When Hedenskog wrote the excerpt, Russia had already acted covertly in Crimea. Credible media had heavily covered the “separatists” in Ukraine and thus lent legitimacy to the Kremlin’s claims about Ukrainians who wanted to be Russians.² Tactics commonly used in science denialism, like the magnified minority, appear to have contributed to the overestimation of “pro-Russian separatist” support.
Despite the fact that the majority of the organisations supported by Russia are still rather small and that their actions and demonstrations rarely gather more than a couple of hundred activists, the activities of these organisations attract large coverage in the mass media and are supported at a high political level in Russia.
Although Russia was aggressive toward Estonia, notably during Estonia’s relocation of the Bronze Soldier,³ the threat from NATO likely encouraged Russian restraint. Compare that with the treatment of Montenegro, which NATO hesitated to accept. The GRU later plotted to kill Prime Minister Milo Djukanovic to dissuade the country from joining NATO.⁴
Despite this extreme act, Montenegro joined in 2017, but the two years between its invitation to join and its actual accession permitted Russia to act. Montenegrins have elected a pro-NATO leader every year since they gained their independence in 2006, so the desire to join NATO alone was not enough to trigger such treachery.⁵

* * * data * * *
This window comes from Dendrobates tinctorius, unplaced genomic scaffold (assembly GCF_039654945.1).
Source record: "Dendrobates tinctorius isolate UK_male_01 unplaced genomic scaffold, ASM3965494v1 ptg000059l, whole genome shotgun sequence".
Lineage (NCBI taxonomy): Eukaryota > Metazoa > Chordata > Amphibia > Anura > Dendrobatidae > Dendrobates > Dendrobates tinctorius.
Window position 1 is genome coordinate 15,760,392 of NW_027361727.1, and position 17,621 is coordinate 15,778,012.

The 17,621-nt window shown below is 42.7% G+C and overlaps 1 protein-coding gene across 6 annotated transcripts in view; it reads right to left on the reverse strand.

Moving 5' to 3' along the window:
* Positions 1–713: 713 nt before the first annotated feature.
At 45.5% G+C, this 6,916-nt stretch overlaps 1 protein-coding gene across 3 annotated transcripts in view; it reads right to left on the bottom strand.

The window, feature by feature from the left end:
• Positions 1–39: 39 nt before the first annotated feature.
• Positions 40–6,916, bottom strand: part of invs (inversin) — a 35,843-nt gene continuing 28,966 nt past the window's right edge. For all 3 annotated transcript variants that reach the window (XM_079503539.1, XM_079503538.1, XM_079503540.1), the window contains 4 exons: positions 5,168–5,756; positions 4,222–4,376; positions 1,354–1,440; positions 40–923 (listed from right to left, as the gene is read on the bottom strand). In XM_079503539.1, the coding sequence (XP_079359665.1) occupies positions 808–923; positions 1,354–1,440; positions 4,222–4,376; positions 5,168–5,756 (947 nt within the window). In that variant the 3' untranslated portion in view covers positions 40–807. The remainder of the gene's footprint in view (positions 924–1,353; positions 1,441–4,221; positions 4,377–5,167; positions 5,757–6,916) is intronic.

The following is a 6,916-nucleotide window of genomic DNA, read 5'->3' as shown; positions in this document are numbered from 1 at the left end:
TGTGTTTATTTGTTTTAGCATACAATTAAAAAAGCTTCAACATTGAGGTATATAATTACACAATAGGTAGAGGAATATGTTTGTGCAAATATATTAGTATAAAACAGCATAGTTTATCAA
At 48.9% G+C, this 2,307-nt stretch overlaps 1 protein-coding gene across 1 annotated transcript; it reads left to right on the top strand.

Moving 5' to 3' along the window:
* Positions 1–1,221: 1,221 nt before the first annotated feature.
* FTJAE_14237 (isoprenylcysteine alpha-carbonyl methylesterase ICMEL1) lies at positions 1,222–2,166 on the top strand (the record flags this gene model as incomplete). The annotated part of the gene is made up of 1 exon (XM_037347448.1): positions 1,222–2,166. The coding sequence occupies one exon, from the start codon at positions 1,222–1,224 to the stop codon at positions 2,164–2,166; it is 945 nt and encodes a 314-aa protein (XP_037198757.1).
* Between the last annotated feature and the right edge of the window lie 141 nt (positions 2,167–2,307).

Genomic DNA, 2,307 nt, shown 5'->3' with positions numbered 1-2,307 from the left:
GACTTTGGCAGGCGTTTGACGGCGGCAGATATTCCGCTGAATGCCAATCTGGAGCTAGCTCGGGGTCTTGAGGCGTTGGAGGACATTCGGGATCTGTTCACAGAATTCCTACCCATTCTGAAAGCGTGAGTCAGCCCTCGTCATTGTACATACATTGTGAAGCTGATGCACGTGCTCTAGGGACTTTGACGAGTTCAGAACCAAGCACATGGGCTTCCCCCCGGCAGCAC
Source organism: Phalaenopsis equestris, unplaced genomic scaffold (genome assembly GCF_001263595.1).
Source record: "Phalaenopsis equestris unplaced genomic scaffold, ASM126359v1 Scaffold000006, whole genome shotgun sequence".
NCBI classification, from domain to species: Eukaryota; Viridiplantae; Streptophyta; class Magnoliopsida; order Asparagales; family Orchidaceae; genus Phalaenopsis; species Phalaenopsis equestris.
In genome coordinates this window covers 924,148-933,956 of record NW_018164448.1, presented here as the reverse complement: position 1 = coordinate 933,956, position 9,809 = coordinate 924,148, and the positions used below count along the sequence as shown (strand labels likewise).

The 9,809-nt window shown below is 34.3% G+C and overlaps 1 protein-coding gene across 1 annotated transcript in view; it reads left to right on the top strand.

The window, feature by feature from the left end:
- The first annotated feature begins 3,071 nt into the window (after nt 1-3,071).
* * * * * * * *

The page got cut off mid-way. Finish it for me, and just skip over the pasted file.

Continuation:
A self-perpetuating cycle
Russia’s behavior incentivizes countries to join NATO by unleashing wanton devastation against non-NATO states while exercising restraint toward NATO countries. The Second Chechen War was part of the motivation for Georgia and Ukraine to join. Headlines can largely convey the sequence of events:
- The Georgian parliament voted to integrate Georgia into NATO in 2006.
- Russia warns Georgia against joining NATO.
- Russia signs a treaty to defend Georgia separatists.
- In August 2008, the war in Georgia lasted five days.
- Raids suggest Russia targeted energy pipelines.
- November 2008 headline: Georgia, Ukraine years away from NATO seats.
- And in 2014: NATO will not offer Georgia membership step, avoiding Russia clash.
- Attacking Georgia has delayed its accession to NATO by over a decade, and the aggression cost Putin little. Many countries encouraged Georgia to “make peace,” and Georgia is still not a NATO member.